Last month Peter and Sabine visited Frankfurt and Trier, this month they’re off to explore the Rhine and the Ruhr.
Das schaffende Völkchen am Rhein
versteht es, recht fröhlich zu sein. –
Wir singen gern mit und kosten die Reben.
Sabinchen, was kann es denn Schöneres geben! –
Tief unten der mächtige, rauchende Strom,
In weiter Ferne der Kölner Dom!
Die Ritterburgen aus alten Tagen
erinnern an Lieder und Heldensagen.
Peter and Sabine mention the river Rhine with its castles and vineyards and the Cologne cathedral, the Kölner Dom..
If you have some time, watch the next two videos with stunning filming about the Rhine. Follow its 764 miles from its source in Switzerland to the North Sea. The first video covers the Rhine from the beginning to Koblenz. The second one from Koblenz to the North Sea. Even if you don’t understand everything, the filming is just fantastic!
I’ve also found an interesting video about the history of the Kölner Dom. We cannot ignore this never ending building site, especially as the people in Cologne say that if the repair work ever finished the world would end!
If you’d like to see the inside of the Kölner Dom, check out this blog post where I talk about 5 German World heritage sites
Gerastet haben wir, nun aufgegessen!
Es geht ins Ruhrgebiet nach Essen.
von fleißigen Männern im tiefen Schacht
wird Kohle hier ans Licht gebracht.
Sie wird auch deutsches Gold genannt
und brachte Reichtum uns ins Land.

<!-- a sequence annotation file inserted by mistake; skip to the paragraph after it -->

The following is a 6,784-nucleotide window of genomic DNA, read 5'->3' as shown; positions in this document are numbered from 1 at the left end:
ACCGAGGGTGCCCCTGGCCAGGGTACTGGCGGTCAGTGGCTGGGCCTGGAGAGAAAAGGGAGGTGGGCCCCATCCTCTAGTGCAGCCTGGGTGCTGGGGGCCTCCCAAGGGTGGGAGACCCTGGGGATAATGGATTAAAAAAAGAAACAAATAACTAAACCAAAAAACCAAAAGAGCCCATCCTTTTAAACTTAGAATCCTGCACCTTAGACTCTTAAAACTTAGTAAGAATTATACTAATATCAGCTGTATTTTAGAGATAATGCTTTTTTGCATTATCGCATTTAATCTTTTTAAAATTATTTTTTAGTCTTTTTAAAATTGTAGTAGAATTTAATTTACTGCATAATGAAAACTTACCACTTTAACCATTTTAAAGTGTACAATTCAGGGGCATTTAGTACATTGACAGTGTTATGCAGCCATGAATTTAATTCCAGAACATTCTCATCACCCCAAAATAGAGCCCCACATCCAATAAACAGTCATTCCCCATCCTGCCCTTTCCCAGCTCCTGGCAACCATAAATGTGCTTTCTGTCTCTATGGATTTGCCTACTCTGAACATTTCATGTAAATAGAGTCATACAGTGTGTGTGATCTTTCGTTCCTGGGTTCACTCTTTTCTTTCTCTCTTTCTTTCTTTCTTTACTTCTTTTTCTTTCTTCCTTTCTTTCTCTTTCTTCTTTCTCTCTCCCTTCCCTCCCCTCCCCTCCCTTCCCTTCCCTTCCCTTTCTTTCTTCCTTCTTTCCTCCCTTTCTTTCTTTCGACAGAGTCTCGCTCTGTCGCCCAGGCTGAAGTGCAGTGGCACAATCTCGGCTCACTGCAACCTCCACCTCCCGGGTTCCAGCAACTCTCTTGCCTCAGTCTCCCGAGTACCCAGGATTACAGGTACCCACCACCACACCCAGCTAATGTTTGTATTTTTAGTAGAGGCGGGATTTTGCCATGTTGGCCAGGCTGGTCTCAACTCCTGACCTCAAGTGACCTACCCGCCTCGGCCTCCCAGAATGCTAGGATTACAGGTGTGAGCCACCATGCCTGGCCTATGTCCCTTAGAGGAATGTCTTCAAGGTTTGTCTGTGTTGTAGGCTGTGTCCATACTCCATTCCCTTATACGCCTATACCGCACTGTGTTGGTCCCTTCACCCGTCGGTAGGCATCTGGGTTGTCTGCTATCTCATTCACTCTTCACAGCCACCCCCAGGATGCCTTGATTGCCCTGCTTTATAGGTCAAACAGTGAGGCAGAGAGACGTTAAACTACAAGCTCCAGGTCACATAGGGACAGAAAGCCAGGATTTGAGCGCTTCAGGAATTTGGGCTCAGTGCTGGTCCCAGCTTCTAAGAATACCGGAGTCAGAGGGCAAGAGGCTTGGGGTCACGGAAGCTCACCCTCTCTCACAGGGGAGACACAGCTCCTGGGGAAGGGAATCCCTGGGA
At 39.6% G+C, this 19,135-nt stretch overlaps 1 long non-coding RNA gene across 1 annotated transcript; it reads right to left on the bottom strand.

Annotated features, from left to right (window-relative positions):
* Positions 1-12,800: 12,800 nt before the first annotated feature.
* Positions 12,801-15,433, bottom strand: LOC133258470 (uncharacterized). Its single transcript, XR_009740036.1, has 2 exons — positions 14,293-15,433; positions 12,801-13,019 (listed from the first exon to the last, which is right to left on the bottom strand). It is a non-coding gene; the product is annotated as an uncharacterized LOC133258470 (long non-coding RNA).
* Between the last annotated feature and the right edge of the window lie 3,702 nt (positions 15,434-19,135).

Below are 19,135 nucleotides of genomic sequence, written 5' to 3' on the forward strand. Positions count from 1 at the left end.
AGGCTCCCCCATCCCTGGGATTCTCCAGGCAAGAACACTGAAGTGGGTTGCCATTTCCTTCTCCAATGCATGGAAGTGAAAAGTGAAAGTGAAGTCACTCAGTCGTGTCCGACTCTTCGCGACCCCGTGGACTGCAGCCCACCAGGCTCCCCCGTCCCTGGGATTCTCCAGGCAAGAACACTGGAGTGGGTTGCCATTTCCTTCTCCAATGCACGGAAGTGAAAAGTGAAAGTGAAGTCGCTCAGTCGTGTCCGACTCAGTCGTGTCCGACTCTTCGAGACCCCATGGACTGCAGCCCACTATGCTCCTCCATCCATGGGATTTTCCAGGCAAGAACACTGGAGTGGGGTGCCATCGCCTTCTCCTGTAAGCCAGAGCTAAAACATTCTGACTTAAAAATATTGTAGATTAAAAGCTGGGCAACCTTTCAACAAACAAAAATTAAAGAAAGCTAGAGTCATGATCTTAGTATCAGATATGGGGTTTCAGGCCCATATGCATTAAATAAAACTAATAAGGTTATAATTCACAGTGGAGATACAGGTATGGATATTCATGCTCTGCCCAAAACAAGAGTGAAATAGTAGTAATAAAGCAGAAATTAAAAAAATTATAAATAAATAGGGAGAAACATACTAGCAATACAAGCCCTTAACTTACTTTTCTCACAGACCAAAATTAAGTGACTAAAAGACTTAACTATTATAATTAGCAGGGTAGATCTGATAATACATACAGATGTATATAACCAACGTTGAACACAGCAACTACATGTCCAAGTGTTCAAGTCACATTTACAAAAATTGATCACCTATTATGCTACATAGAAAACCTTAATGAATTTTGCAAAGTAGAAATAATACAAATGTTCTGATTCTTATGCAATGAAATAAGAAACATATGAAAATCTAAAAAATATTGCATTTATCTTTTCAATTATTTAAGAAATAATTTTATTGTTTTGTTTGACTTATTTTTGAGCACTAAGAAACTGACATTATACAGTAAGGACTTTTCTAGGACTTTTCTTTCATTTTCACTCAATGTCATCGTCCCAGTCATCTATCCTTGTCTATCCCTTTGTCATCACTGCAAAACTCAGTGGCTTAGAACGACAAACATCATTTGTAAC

Denn Kohle, Koks und Stahl und Eisen
von hier in alle Länder reisen.
The Ruhr – das Ruhrgebiet or, more colloquial, der Ruhrpott in German – is an interesting contrast to the vineyards and castles along the river Rhine. Wikipedia says:
“The Ruhr or the Ruhr district, Ruhr region, Ruhr area or Ruhr valley, is a polycentric urban area in North Rhine-Westphalia, Germany. With a population density of 2,800/km² and a population of eight and a half million, it is the largest urban area in Germany, and third-largest in the European Union. It consists of several large, industrial cities bordered by the rivers Ruhr to the south, Rhine to the west, and Lippe to the north. In the southwest it borders the Bergisches Land. It is considered part of the larger Rhine-Ruhr metropolitan region of more than 12 million people, which is among the largest in Europe. From west to east, the region includes the cities of Duisburg, Oberhausen, Bottrop, Mülheim an der Ruhr, Essen, Gelsenkirchen, Bochum, Herne, Hagen, Dortmund, and Hamm, as well as parts of the more “rural” districts of Wesel, Recklinghausen, Unna and Ennepe-Ruhr-Kreis.”
I found an interesting video from a Swiss TV station and had to laugh when they mentioned traffic jams. I lived in Dortmund in the 1970s and for one year I had to take the car to work. I was in a traffic jam every day!
And to finish this post, how about a bit of music?
Next month Peter and Sabine will visit Oldenburg and Hamburg.